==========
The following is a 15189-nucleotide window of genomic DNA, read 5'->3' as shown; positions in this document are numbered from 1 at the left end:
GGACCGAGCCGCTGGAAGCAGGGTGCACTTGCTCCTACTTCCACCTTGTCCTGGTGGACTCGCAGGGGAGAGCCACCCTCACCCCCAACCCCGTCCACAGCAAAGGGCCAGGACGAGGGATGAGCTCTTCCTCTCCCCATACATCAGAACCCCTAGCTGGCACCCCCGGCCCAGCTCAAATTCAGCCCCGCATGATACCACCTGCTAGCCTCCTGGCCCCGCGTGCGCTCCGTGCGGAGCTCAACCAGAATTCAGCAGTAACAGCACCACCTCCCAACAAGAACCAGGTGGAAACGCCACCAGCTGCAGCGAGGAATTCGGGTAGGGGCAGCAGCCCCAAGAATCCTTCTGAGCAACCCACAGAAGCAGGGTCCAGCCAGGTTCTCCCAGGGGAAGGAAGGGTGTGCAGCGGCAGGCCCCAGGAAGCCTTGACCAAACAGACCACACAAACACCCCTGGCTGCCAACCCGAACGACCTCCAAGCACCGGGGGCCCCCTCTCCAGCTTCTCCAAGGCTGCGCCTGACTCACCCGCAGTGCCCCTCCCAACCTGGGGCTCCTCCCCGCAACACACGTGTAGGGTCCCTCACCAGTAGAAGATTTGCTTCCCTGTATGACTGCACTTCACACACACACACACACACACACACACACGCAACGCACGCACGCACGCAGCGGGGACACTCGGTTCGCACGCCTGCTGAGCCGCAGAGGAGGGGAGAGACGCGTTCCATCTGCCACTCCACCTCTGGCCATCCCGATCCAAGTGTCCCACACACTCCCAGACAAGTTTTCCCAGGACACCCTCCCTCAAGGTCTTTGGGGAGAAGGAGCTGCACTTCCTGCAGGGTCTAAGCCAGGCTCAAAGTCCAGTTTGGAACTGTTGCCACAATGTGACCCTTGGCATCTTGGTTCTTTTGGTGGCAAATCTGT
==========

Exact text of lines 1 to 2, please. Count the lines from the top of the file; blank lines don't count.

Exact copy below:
The following is a 15189-nucleotide window of genomic DNA, read 5'->3' as shown; positions in this document are numbered from 1 at the left end:
GGACCGAGCCGCTGGAAGCAGGGTGCACTTGCTCCTACTTCCACCTTGTCCTGGTGGACTCGCAGGGGAGAGCCACCCTCACCCCCAACCCCGTCCACAGCAAAGGGCCAGGACGAGGGATGAGCTCTTCCTCTCCCCATACATCAGAACCCCTAGCTGGCACCCCCGGCCCAGCTCAAATTCAGCCCCGCATGATACCACCTGCTAGCCTCCTGGCCCCGCGTGCGCTCCGTGCGGAGCTCAACCAGAATTCAGCAGTAACAGCACCACCTCCCAACAAGAACCAGGTGGAAACGCCACCAGCTGCAGCGAGGAATTCGGGTAGGGGCAGCAGCCCCAAGAATCCTTCTGAGCAACCCACAGAAGCAGGGTCCAGCCAGGTTCTCCCAGGGGAAGGAAGGGTGTGCAGCGGCAGGCCCCAGGAAGCCTTGACCAAACAGACCACACAAACACCCCTGGCTGCCAACCCGAACGACCTCCAAGCACCGGGGGCCCCCTCTCCAGCTTCTCCAAGGCTGCGCCTGACTCACCCGCAGTGCCCCTCCCAACCTGGGGCTCCTCCCCGCAACACACGTGTAGGGTCCCTCACCAGTAGAAGATTTGCTTCCCTGTATGACTGCACTTCACACACACACACACACACACACACACACGCAACGCACGCACGCACGCAGCGGGGACACTCGGTTCGCACGCCTGCTGAGCCGCAGAGGAGGGGAGAGACGCGTTCCATCTGCCACTCCACCTCTGGCCATCCCGATCCAAGTGTCCCACACACTCCCAGACAAGTTTTCCCAGGACACCCTCCCTCAAGGTCTTTGGGGAGAAGGAGCTGCACTTCCTGCAGGGTCTAAGCCAGGCTCAAAGTCCAGTTTGGAACTGTTGCCACAATGTGACCCTTGGCATCTTGGTTCTTTTGGTGGCAAATCTGT